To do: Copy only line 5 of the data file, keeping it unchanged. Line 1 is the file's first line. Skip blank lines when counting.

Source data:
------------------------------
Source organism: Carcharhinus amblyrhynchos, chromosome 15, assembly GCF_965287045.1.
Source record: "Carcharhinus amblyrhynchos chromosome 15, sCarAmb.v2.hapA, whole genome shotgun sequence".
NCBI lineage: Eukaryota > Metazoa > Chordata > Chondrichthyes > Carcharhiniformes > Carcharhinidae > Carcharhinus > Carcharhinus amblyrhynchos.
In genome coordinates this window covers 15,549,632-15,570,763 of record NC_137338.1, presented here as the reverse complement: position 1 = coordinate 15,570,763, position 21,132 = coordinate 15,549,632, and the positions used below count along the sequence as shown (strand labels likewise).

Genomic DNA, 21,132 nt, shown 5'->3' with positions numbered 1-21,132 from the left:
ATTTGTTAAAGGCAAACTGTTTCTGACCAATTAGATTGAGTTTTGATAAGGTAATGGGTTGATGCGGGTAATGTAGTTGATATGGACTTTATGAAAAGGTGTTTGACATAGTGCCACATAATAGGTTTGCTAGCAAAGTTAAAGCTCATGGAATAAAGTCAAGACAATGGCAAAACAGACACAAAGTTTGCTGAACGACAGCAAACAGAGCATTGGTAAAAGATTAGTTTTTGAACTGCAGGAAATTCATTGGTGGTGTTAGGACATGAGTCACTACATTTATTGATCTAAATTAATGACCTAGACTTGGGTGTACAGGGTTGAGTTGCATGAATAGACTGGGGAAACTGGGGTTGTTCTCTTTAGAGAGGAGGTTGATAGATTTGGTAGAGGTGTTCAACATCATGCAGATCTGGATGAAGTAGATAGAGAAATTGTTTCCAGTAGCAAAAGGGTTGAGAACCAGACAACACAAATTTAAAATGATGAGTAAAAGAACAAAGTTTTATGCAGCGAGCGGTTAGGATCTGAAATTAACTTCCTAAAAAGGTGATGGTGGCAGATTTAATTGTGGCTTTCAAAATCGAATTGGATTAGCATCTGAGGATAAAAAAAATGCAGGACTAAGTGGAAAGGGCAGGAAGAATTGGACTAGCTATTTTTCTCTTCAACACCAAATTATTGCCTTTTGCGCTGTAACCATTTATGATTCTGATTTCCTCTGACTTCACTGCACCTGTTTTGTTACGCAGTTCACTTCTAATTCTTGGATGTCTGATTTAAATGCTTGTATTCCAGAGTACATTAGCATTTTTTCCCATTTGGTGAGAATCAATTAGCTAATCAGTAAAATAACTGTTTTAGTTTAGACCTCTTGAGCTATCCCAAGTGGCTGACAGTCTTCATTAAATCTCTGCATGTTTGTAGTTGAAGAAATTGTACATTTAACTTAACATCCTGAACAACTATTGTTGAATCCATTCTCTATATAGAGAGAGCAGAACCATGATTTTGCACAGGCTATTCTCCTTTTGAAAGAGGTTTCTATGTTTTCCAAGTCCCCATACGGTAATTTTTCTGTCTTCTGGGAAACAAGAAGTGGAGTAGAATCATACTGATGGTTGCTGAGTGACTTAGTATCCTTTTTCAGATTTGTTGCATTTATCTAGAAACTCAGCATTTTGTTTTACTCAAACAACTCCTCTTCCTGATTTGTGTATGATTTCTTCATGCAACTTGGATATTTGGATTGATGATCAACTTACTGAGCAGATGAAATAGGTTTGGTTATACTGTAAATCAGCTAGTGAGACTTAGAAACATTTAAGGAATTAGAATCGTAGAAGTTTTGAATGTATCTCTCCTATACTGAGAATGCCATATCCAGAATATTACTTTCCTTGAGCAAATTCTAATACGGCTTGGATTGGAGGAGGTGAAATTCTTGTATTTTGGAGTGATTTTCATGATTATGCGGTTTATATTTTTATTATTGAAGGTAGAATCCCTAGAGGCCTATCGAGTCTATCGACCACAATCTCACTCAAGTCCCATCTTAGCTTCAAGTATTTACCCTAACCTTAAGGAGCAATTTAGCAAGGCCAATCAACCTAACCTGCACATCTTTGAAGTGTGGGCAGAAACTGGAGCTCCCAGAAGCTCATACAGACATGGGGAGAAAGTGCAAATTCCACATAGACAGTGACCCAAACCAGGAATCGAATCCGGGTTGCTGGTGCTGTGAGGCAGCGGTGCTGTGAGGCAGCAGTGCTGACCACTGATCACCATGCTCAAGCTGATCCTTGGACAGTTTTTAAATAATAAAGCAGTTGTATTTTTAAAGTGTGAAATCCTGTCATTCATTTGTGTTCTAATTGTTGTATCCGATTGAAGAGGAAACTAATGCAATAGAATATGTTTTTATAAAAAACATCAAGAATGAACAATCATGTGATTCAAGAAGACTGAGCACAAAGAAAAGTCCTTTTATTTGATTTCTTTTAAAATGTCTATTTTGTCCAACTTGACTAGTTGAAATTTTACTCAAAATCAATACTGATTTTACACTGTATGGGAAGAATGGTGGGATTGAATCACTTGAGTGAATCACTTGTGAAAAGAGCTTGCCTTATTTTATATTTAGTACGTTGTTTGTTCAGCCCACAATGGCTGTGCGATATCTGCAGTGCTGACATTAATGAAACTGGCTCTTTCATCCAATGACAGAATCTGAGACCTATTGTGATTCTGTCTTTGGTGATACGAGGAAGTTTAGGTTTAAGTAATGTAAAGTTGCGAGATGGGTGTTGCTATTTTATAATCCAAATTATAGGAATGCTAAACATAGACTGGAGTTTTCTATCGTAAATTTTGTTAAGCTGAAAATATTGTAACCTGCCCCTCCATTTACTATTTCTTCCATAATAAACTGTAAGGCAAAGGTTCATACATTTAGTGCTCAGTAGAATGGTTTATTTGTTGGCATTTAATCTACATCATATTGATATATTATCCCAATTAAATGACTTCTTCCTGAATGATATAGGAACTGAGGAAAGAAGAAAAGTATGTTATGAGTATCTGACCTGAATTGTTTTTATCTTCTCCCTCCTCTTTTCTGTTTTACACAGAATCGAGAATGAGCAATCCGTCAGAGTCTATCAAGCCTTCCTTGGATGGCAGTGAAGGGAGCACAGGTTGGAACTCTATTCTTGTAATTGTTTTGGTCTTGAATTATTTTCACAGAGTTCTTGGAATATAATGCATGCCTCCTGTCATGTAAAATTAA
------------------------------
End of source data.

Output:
Genomic DNA, 21,132 nt, shown 5'->3' with positions numbered 1-21,132 from the left: